Step up your methods to help eradicate BVD from the herd
Published 23/03/2010 | 05:00
Bovine Viral Diarrhoea (BVD) is a complicated viral disease and is widespread in the cattle population in Ireland.
After infection, the virus targets a wide range of sites in the body, mainly rapidly dividing tissues such as lymphoid tissues, the mucosa of the intestines, sperm-producing cells in the testes and embryonic and foetal tissues. This results in a range of clinical effects and a complex set of diagnostic tests and control measures.
Animal Health Ireland (AHI) has, in turn, targeted the disease for control and eventual eradication, as has been achieved in Scandinavian countries. AHI recently published a BVD information leaflet, which sets out a step-by-step procedure for controlling the disease. This is available on the AHI website, www.animalhealthireland.ie.
The eradication of BVD would have a major economic benefit for the beef and dairy sectors. BVD seriously suppresses the immune system and, especially in animals of low-immunity status or in young calves where the immune system has not fully developed, the severity of other diseases, such as pneumonia and scours, is intensified by BVD infection.
The main manifestation of BVD is in breeding herds, where it causes a range of fertility losses, such as repeat breeding arising from embryo and foetal loss, the birth of mummified, deformed or dead calves and the production of persistently infected (PI) calves.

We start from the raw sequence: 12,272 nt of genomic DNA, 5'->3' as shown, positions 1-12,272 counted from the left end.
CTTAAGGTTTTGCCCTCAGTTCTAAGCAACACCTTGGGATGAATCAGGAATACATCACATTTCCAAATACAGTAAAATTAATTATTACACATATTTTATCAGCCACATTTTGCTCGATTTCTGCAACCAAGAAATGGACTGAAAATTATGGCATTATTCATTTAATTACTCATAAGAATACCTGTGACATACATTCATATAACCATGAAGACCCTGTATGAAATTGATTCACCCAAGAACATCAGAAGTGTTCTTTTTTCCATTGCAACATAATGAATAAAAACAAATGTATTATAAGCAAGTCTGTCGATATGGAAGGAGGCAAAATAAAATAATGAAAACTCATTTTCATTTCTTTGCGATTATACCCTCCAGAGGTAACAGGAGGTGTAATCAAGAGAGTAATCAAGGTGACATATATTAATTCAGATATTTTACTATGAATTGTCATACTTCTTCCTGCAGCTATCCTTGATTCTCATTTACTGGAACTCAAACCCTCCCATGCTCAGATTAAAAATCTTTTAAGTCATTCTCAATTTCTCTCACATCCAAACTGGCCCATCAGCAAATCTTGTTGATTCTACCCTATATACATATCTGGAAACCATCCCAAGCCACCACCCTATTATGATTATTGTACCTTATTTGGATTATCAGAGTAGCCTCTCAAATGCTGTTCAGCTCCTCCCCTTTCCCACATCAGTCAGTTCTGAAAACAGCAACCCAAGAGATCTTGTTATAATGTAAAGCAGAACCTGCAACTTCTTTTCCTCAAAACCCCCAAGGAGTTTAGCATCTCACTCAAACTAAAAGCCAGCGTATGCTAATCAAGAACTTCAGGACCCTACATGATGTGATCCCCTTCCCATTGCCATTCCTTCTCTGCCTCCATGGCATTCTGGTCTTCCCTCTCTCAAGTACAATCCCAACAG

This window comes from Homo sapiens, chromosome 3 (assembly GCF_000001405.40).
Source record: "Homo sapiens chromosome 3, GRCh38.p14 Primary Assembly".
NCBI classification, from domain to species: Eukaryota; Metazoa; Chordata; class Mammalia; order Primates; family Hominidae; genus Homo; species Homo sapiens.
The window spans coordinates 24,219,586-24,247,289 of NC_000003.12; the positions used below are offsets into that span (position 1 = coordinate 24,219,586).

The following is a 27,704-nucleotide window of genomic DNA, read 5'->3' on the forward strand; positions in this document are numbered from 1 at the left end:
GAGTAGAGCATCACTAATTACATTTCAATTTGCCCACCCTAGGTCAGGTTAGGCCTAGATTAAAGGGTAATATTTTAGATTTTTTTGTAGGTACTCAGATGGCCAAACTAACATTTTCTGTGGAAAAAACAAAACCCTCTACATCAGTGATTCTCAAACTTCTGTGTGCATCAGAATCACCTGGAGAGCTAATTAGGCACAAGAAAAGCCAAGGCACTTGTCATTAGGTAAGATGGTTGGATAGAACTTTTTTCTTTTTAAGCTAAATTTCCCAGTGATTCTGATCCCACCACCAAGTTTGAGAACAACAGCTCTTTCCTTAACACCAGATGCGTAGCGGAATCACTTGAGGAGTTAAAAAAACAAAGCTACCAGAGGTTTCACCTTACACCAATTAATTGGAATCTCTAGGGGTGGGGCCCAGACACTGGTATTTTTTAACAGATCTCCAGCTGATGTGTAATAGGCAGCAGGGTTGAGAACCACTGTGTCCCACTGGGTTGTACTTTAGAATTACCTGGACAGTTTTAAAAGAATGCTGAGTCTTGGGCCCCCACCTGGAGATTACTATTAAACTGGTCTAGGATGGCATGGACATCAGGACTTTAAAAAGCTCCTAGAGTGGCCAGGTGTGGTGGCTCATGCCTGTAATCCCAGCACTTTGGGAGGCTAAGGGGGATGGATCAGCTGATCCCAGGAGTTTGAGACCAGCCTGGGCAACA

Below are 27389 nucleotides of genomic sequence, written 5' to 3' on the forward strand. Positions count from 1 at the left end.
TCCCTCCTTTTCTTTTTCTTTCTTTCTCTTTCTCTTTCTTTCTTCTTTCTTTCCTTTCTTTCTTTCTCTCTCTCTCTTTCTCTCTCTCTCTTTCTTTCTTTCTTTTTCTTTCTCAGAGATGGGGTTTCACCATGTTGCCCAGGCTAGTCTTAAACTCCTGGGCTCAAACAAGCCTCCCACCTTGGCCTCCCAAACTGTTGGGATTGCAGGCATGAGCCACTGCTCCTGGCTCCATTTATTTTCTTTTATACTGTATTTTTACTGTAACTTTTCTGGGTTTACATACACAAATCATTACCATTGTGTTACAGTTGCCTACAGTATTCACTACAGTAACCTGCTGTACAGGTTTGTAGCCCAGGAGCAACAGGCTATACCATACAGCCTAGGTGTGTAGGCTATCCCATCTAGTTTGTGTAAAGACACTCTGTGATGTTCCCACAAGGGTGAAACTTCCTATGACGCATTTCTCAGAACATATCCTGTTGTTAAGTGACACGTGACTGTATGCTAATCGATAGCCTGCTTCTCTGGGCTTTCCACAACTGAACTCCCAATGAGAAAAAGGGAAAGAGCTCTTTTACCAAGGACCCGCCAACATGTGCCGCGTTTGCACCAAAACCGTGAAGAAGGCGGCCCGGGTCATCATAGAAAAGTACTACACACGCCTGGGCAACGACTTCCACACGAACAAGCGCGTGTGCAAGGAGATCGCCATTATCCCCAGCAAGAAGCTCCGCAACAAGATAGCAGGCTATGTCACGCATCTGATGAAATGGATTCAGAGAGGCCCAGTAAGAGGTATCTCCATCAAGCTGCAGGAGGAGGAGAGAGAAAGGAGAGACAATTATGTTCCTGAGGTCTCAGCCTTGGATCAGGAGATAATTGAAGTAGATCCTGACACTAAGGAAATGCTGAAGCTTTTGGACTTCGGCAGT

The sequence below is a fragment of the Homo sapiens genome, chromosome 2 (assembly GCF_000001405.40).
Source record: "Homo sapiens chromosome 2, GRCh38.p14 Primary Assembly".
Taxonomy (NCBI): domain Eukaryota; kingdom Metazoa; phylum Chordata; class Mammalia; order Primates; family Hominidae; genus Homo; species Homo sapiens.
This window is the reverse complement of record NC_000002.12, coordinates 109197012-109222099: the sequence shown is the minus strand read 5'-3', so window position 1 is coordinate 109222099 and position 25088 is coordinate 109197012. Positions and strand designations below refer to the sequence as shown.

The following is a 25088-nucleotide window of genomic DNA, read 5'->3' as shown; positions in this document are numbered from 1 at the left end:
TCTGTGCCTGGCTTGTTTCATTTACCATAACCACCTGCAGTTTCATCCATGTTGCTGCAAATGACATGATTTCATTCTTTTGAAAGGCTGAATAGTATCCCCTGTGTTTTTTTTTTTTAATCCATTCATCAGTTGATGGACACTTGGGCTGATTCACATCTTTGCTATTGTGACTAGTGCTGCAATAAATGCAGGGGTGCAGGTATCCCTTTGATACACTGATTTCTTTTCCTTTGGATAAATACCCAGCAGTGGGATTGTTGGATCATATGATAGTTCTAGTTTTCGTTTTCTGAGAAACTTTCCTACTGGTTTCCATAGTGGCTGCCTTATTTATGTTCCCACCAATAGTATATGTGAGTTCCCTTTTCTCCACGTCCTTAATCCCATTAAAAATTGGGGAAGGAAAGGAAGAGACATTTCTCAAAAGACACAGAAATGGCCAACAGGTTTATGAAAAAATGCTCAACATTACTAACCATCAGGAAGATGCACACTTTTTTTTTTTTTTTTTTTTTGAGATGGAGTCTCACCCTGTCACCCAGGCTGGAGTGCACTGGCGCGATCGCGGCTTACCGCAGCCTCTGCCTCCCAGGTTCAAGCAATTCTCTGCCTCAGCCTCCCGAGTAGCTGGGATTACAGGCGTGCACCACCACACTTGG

These PI animals, as the name implies, remain infected with BVD all their lives, continue to shed the virus and are a source of constant infection while in the herd. The calves appear normal up to weaning as they have the protection of the maternal antibodies. From eight to 18 months of age many develop signs of ill-thrift, a persistent scour and sores on the mouth and feet. Once a PI is discovered it should be slaughtered as apart from spreading infection, it will eventually die. Some, however, grow normally and may go undetected. These are the ones that need to be identified and slaughtered -- a PI cow will always produce a PI calf.
If a cow gets infected in the early stages of pregnancy, up to about 70 days, it will usually lose the embryo and repeat. It is then likely to have developed sufficient immunity and will breed normally, but will have slipped back in calving date. If the infection occurs from about 70 to 120 days of pregnancy, the virus will get into the foetus and, at this stage, the foetus is not capable of developing its immunity as it doesn't recognise it as a foreign body, accepting it as part of its own tissue.